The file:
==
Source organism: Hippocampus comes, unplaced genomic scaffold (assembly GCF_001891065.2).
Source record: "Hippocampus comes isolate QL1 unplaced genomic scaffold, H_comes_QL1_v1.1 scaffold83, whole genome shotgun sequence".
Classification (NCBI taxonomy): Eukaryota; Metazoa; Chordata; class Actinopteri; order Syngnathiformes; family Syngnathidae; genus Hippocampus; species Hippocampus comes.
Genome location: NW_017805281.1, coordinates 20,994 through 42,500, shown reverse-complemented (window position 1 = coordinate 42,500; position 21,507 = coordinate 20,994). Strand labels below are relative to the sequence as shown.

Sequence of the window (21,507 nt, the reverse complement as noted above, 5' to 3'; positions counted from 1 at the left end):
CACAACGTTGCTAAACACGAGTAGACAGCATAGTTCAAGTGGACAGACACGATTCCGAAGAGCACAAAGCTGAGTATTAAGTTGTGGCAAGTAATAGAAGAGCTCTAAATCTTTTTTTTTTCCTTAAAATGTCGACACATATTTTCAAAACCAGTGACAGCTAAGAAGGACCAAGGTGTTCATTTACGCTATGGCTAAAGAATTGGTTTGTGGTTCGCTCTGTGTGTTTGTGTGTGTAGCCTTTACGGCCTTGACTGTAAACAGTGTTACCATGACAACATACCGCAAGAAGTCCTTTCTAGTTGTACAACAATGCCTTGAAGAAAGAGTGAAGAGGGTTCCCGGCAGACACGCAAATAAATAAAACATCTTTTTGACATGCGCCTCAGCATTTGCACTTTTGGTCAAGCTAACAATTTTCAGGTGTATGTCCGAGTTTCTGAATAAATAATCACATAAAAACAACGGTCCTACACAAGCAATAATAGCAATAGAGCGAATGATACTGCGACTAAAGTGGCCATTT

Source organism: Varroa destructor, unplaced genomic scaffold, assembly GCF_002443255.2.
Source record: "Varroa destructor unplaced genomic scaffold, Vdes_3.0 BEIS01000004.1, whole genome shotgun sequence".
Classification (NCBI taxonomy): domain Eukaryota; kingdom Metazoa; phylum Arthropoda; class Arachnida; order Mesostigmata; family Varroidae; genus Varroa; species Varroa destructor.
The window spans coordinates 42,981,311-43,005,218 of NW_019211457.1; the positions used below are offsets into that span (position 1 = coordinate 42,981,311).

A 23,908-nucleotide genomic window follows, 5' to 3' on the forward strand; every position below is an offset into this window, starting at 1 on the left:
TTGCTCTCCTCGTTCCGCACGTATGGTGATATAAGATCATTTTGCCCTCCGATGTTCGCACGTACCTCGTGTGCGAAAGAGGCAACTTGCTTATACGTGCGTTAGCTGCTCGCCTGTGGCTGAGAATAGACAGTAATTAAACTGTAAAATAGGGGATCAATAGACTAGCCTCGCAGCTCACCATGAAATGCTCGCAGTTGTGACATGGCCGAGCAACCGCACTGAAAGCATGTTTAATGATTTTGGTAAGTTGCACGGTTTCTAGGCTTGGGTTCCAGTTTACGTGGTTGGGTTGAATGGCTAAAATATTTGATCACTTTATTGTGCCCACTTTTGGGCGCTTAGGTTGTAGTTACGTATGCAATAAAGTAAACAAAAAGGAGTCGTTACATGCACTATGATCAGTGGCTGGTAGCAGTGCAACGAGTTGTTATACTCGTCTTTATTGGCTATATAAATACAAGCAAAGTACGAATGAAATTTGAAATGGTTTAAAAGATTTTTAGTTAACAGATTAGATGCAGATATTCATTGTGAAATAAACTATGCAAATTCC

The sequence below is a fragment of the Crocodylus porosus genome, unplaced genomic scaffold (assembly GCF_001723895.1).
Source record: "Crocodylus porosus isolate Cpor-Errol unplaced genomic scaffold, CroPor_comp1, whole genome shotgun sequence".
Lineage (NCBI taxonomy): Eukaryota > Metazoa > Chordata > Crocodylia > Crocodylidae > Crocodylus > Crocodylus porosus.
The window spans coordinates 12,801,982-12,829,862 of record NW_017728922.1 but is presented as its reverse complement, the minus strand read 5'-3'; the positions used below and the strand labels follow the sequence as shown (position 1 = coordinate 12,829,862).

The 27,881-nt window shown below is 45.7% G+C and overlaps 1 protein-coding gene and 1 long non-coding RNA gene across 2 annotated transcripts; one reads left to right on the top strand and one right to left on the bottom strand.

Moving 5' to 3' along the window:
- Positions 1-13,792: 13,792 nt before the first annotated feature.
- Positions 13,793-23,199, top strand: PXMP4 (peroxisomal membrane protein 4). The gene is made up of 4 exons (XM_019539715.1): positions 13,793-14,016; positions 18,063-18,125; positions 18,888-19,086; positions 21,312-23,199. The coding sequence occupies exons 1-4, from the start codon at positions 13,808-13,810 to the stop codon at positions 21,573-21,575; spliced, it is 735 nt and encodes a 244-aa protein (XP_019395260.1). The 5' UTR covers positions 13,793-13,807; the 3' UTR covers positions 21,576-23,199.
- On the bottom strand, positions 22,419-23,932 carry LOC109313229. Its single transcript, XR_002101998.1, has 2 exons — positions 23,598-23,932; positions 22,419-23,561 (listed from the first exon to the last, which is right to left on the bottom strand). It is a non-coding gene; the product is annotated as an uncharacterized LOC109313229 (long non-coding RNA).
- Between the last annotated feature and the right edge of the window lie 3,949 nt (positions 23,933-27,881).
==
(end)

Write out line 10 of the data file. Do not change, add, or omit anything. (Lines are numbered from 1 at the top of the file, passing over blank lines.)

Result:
The window spans coordinates 42,981,311-43,005,218 of NW_019211457.1; the positions used below are offsets into that span (position 1 = coordinate 42,981,311).